Stress Risk and Resilience in Syrian and Iraqi Refugees and Survivors of Torture

The Syria Civil War has exposed millions of civilians to extreme physical and emotional trauma. However, little is known about the mental health impact on refugee children.

This is a study of the interaction between trauma, neurobiology, and culture. In this project, we measure stress and vulnerability biomarkers in Iraqi and Syrian refugees who are resettled in the US.

We aim to find the prevalence of posttraumatic stress disorder, anxiety, and depression, and other impacts of trauma. We also assess chronic level of stress during the few months prior to arrival to the United States, through measurement of hair cortisol. This will be an indicator of level of exposure to stress during the stressful states of migration. We also do genetic study of vulnerability and resilience factors to the effects of trauma in this unique cultural and ethnic group. We also will look at epigenetic aspects of the trauma within the family structure. We will also look into inflammation markers to probe potential role of inflammation in the effects of trauma.

So far, we have collected data on more than 400 children and adults in this project.

Cognitive Context In Fear Conditioning And Extinction Learning

This study is in line with one of the questions in our lab: How does personal interpretation and understanding of a traumatic experience (cognitive context of trauma), affect the way people are differently traumatized by an event. Also to explore combined effects of cognitive and exposure components of therapy of anxiety disorders and PTSD.

In this fear conditioning fMRI study, we examine the neurocircuitry underlying learning of fear and safety as an effect of instruction and experience.

This examination will help fill in gaps between laboratory models of trauma and exposure therapy (which are mainly based on experiential learning of safety and fear), and the reality of trauma in humans and therapy where there is always a cognitive contextual component present. This can also help in examining possible aberrances in learning of fear and safety as a result of combination of experience and information. We will look at how instructed and experiential learning of fear and safety may be different across healthy participants, and people with generalized anxiety disorder, and PTSD.

Bringing Exposure Therapy to Real Life Context with Augmented Reality and Telepsychiatry

This project will use the novel technology of Augmented Reality (AR) in conjunction with telepsychiatry as an innovative method of exposure therapy.

The purpose is to overcome the geographical barriers for access to trained therapists, bringing the patient and the therapist to the real world environment of the patient, and help in contextualization of safety learning in as many real life environments as possible.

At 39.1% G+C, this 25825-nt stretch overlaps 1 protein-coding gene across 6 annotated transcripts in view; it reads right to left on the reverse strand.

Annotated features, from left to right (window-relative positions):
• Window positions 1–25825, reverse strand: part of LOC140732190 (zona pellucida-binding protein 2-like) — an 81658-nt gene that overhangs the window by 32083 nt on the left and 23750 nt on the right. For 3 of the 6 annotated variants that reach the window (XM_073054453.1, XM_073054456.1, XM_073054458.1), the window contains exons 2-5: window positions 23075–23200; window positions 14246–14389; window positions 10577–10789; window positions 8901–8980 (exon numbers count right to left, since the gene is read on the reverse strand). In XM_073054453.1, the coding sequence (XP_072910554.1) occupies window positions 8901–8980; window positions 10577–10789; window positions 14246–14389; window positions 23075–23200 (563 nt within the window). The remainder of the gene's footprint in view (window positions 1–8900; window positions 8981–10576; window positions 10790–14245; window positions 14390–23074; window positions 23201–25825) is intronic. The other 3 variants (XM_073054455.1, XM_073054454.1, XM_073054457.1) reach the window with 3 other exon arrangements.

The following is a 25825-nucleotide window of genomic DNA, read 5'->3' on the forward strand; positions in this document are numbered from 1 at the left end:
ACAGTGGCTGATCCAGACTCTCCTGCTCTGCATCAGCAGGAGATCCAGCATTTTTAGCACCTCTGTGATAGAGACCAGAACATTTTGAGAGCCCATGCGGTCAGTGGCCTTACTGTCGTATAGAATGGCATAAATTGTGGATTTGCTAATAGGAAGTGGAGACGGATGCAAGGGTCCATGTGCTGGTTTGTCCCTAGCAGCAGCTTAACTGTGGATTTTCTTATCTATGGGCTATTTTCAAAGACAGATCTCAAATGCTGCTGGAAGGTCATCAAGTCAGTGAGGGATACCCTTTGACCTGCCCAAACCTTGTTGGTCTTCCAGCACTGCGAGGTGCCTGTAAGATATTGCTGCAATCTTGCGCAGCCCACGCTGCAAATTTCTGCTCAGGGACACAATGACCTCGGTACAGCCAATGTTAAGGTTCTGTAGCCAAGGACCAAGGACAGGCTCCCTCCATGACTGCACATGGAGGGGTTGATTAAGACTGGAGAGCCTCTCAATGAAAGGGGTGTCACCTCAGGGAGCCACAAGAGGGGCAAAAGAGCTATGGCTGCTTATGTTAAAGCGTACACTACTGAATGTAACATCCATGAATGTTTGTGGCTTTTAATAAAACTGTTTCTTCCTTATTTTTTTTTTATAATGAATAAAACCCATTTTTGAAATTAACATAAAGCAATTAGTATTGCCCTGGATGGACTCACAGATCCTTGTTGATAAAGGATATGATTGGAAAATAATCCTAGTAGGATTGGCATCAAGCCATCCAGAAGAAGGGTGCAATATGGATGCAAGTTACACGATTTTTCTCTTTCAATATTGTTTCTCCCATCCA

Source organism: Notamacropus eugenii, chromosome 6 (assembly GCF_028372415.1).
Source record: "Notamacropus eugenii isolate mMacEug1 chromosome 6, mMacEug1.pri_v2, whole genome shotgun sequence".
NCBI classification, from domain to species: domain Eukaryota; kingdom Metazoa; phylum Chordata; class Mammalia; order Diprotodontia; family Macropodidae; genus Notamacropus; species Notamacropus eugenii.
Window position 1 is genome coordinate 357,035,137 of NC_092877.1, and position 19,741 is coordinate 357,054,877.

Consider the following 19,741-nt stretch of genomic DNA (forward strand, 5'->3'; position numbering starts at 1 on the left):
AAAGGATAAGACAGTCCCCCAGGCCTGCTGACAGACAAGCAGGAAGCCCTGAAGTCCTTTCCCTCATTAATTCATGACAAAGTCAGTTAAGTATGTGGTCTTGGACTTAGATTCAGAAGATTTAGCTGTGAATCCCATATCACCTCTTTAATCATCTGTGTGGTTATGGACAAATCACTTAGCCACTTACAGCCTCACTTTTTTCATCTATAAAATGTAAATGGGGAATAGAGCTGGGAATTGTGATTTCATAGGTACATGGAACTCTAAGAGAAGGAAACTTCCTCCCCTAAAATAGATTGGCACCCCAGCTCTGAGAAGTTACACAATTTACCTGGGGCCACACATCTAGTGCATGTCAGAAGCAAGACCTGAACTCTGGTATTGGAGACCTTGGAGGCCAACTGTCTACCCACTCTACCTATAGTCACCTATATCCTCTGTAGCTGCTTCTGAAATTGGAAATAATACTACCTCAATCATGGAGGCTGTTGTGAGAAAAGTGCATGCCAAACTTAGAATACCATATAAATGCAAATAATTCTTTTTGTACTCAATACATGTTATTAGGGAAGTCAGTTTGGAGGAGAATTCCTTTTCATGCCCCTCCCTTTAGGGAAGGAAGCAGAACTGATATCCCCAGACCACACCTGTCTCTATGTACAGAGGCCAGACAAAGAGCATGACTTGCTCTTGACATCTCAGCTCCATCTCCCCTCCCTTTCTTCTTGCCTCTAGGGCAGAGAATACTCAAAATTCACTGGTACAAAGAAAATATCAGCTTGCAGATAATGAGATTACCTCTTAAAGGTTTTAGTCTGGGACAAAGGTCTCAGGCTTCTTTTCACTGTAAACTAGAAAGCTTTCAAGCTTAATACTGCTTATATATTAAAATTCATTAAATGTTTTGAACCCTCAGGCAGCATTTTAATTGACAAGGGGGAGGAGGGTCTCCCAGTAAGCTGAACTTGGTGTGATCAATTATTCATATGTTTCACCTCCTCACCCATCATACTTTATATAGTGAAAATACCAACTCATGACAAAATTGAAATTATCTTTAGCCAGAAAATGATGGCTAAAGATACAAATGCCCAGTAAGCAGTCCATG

While in a real-life environment (e.g. their own house), patient wears the AR device and connects with the therapist via wireless telepsychiatry platform. The clinician sees the patient's environment on their computer monitor, and will position the feared AR objects in that environment to create an augmented exposure scenario. With rapid advances in AR technology, this work could significantly improve treatment efficacy for anxiety disorders and PTSD, as well as substance use disorders. Patent is pending for this method, and we are working on developing a proof of concept prototype.

Watch the application demo to see more.

Improving emotional well-being by way of non-pharmacological therapies

In collaboration with Dr. Holly Feen-Calligan from the College of Education, Jenna Spinei, Samaritas, and Hype Recreation Center, our team has developed a family intervention program.

We provide and assess four alternative therapies for stress, trauma, anxiety, and depression in refugees.

Children are enrolled in either dance/movement therapy (DMT) or art therapy, while their parents partake in mindful yoga (women) or high intensity interval training (HIIT; men). These classes are aimed at providing a life-long coping skill, means of non-verbal emotional expression, somatic engagement, and social support to refugees who have resettled in the Southeastern Michigan area. Thus far, we have shown feasibility and acceptance of the program by the population, and we have observed significant decreases in symptoms of PTSD and anxiety in children; anxiety and depression in adults.

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